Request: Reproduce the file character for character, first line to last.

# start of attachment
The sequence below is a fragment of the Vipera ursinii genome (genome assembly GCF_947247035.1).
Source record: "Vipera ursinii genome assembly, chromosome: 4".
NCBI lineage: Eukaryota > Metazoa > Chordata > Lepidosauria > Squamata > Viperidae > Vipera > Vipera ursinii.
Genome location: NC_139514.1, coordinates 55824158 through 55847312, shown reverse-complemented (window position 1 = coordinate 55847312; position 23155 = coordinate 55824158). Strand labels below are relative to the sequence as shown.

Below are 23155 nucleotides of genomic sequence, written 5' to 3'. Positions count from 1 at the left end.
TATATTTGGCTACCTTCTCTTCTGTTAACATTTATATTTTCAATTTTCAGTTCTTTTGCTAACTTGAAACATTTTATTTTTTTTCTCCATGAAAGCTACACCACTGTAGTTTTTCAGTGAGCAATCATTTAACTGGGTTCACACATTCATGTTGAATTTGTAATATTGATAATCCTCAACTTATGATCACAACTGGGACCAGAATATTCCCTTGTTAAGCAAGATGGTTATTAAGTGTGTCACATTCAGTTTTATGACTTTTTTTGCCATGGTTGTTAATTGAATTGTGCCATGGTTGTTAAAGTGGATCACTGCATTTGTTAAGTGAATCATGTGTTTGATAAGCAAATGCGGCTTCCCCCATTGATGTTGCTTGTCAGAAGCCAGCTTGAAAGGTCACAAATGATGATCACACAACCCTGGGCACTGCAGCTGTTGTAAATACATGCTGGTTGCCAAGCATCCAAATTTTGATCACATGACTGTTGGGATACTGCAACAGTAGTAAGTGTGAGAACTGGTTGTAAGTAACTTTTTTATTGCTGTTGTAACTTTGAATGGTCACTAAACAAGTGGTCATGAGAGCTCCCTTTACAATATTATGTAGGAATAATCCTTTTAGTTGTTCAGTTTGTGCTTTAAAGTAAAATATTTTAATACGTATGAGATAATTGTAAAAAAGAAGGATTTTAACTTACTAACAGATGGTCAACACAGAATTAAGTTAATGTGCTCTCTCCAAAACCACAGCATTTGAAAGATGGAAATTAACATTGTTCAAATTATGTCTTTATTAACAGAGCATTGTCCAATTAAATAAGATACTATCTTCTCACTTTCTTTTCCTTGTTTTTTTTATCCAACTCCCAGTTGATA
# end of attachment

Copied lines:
The sequence below is a fragment of the Vipera ursinii genome (genome assembly GCF_947247035.1).
Source record: "Vipera ursinii genome assembly, chromosome: 4".
NCBI lineage: Eukaryota > Metazoa > Chordata > Lepidosauria > Squamata > Viperidae > Vipera > Vipera ursinii.
Genome location: NC_139514.1, coordinates 55824158 through 55847312, shown reverse-complemented (window position 1 = coordinate 55847312; position 23155 = coordinate 55824158). Strand labels below are relative to the sequence as shown.

Below are 23155 nucleotides of genomic sequence, written 5' to 3'. Positions count from 1 at the left end.
TATATTTGGCTACCTTCTCTTCTGTTAACATTTATATTTTCAATTTTCAGTTCTTTTGCTAACTTGAAACATTTTATTTTTTTTCTCCATGAAAGCTACACCACTGTAGTTTTTCAGTGAGCAATCATTTAACTGGGTTCACACATTCATGTTGAATTTGTAATATTGATAATCCTCAACTTATGATCACAACTGGGACCAGAATATTCCCTTGTTAAGCAAGATGGTTATTAAGTGTGTCACATTCAGTTTTATGACTTTTTTTGCCATGGTTGTTAATTGAATTGTGCCATGGTTGTTAAAGTGGATCACTGCATTTGTTAAGTGAATCATGTGTTTGATAAGCAAATGCGGCTTCCCCCATTGATGTTGCTTGTCAGAAGCCAGCTTGAAAGGTCACAAATGATGATCACACAACCCTGGGCACTGCAGCTGTTGTAAATACATGCTGGTTGCCAAGCATCCAAATTTTGATCACATGACTGTTGGGATACTGCAACAGTAGTAAGTGTGAGAACTGGTTGTAAGTAACTTTTTTATTGCTGTTGTAACTTTGAATGGTCACTAAACAAGTGGTCATGAGAGCTCCCTTTACAATATTATGTAGGAATAATCCTTTTAGTTGTTCAGTTTGTGCTTTAAAGTAAAATATTTTAATACGTATGAGATAATTGTAAAAAAGAAGGATTTTAACTTACTAACAGATGGTCAACACAGAATTAAGTTAATGTGCTCTCTCCAAAACCACAGCATTTGAAAGATGGAAATTAACATTGTTCAAATTATGTCTTTATTAACAGAGCATTGTCCAATTAAATAAGATACTATCTTCTCACTTTCTTTTCCTTGTTTTTTTTATCCAACTCCCAGTTGATA